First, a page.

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National Night Out connects communities and police in Minooka, Braidwood

National Night Out brings the public and police together

Building relationships and making neighborhoods safer. That was the goal of this week's National Night Out, which brought hundreds out to local parks to meet with police and have a little fun.

National Night Out is celebrated annually on the first Tuesday in August. The community-building campaign that promotes police and community partnerships started in 1984 with 400 communities in 23 states. Since then, the event has grown to millions of participants in thousands of communities across all 50 states, U.S. territories, and U.S. military bases worldwide.

The night provides an opportunity to bring police and community members together under positive circumstances.

At Minooka's Lions Park, dozens of families came out for free games, music, train rides, and a bounce house, as well as hot dogs, refreshments, and snow cones.

"It's a time to get out, get together, and hopefully create some community bonds," said Minooka Sgt. Matthew Chinski. "It's a good chance for the community to get out here and interact with the police. That way it's not always us showing up because there's been some type of disturbance or a call for something. It's to actually show everybody that we can actually work together and accomplish things, have a good time together, show the human side of the police officer rather than just that authoritarian figure that shows up. And, hopefully, have some fun."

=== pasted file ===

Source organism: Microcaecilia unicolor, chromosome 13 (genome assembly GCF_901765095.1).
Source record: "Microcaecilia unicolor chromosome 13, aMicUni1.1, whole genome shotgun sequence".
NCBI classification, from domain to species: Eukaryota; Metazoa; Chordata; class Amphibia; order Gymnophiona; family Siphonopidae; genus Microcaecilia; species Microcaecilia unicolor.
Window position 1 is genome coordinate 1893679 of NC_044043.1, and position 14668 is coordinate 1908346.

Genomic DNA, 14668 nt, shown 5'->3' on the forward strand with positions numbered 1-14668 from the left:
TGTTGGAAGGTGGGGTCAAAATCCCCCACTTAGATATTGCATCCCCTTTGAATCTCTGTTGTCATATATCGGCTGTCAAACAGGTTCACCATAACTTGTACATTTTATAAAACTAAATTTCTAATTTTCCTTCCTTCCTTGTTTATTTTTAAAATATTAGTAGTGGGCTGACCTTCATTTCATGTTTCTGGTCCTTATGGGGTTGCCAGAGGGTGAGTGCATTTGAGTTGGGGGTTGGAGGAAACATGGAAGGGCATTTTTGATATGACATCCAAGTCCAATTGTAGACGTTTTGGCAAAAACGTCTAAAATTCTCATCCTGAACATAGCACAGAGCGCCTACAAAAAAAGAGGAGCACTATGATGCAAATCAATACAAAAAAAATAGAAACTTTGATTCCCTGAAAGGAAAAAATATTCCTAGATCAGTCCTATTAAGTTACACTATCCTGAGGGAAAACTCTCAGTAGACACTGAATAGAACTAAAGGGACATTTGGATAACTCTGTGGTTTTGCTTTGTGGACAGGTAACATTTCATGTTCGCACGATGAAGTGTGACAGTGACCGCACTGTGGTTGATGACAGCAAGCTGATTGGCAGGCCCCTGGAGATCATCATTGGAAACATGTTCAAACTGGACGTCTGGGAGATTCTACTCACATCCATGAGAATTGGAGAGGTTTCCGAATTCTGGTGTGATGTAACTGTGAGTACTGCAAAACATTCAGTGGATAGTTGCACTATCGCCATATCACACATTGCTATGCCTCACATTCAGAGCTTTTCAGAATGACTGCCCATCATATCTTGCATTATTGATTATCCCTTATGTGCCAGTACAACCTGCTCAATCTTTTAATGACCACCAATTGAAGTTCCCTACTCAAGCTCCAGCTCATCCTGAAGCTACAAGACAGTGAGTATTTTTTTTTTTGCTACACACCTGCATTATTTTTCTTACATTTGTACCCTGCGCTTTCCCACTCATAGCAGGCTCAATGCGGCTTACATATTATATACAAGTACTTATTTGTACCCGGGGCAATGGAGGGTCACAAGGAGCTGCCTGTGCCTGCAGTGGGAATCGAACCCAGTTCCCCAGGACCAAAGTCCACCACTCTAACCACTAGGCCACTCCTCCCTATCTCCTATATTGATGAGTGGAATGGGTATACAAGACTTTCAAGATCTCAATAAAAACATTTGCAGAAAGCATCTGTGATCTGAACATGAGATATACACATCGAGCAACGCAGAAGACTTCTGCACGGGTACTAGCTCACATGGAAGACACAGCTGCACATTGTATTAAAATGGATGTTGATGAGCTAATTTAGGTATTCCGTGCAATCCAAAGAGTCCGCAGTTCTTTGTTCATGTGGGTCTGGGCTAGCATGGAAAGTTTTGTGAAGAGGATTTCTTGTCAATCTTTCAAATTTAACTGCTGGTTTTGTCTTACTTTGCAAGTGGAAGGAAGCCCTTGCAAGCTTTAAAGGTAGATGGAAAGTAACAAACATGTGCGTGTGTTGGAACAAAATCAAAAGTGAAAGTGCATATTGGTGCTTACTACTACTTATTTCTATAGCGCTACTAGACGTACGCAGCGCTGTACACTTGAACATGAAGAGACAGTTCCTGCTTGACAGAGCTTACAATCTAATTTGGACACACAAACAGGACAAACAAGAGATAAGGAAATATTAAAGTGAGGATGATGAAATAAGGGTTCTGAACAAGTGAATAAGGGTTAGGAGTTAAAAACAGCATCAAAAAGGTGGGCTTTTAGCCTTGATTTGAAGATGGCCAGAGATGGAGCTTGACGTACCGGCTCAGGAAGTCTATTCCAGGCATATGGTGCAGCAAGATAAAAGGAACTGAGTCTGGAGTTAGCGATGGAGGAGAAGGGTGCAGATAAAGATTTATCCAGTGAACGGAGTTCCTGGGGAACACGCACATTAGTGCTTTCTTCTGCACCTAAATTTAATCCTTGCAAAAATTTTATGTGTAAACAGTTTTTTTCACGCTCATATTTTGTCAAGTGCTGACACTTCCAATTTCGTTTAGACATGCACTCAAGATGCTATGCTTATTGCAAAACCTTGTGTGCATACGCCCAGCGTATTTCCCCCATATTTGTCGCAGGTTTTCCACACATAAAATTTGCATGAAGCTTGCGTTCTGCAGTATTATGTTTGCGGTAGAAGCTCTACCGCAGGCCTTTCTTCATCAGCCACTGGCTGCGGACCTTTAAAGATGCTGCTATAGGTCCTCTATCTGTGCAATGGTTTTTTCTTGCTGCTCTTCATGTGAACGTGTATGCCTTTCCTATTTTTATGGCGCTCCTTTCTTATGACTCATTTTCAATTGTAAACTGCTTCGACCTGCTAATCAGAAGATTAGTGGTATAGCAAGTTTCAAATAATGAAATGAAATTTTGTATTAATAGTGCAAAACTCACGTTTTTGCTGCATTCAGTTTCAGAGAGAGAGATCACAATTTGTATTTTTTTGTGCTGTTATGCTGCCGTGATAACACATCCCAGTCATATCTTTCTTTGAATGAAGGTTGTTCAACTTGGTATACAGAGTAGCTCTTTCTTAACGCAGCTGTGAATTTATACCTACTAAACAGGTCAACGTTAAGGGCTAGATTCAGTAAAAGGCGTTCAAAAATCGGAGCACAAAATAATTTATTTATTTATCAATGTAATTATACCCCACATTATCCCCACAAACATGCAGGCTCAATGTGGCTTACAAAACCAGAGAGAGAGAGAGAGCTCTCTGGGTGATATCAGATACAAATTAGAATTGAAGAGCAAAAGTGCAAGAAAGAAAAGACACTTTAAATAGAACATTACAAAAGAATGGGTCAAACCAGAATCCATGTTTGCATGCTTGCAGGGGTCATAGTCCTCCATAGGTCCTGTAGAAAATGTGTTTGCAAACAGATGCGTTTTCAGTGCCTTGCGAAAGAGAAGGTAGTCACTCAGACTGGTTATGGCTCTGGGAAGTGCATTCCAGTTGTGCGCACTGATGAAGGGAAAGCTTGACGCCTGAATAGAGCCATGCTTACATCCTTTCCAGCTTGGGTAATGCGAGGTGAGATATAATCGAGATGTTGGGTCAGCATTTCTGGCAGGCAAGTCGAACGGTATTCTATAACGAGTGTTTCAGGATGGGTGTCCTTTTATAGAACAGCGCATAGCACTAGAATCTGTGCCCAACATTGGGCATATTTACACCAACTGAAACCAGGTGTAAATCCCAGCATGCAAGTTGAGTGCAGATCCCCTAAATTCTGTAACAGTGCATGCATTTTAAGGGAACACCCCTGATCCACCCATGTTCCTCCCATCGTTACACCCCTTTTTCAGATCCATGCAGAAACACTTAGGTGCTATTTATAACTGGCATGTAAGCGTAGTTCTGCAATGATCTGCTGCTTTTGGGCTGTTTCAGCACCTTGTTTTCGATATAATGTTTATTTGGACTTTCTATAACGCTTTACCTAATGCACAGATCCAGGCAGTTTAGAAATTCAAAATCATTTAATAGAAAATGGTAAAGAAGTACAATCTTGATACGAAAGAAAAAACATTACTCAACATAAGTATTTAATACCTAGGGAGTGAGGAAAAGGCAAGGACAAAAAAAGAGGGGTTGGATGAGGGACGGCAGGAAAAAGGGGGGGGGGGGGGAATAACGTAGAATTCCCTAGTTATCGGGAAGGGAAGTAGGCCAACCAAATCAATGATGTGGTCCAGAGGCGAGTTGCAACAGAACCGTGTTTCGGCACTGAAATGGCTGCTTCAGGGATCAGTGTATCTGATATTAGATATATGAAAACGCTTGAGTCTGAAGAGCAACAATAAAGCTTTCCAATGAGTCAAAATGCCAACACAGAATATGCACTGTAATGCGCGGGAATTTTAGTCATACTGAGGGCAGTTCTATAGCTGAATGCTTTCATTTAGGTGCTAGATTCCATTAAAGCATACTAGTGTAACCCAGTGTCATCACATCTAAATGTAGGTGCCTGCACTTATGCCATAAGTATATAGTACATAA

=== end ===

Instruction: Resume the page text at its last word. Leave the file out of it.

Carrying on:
U.S. Rep. Adam Kinzinger, R-Channahon, stopped by the event in Minooka on Tuesday. In addition to tossing a baseball at Police Chief Justin Meyer in the dunk tank, Kinzinger visited with local elected leaders, law enforcement, and families. He said the night is a great way to bring folks together.

"I talked to a police chief up north where I was earlier today, and I asked him about [National Night Out], do you think it's effective. And he said so many people don't know their neighbors anymore. They don't go outside," Kinzinger said. "This is an opportunity to get some of that. Then also, for kids, whether they're old enough to even realize it, to get a good view of police."

In Braidwood, the BPD was joined by Will County Sheriff's deputies at Old Smokey City Park, hosting hundreds for a night of free food and entertainment, including pony rides, a bounce house, a hula hoops station, karate demonstrations, and a petting zoo. Vendors were also on hand with safety information for families.

"It's just to build the relationship between the police department and the community, and I think we're accomplishing that today," said Police Chief Todd Lyons. "It's really awesome."

Families said it was a good opportunity to get their kids out into the community.

"Just to spend time with the family and there are lots of activities for the kids to do, we're just enjoying the park," said Trevon, a Channahon father who brought his kids to the event in Minooka.

In addition to law enforcement from municipal and county police department, National Night Out also featured local fire departments and emergency management agencies.

Learn more about National Night Out and related activities online at

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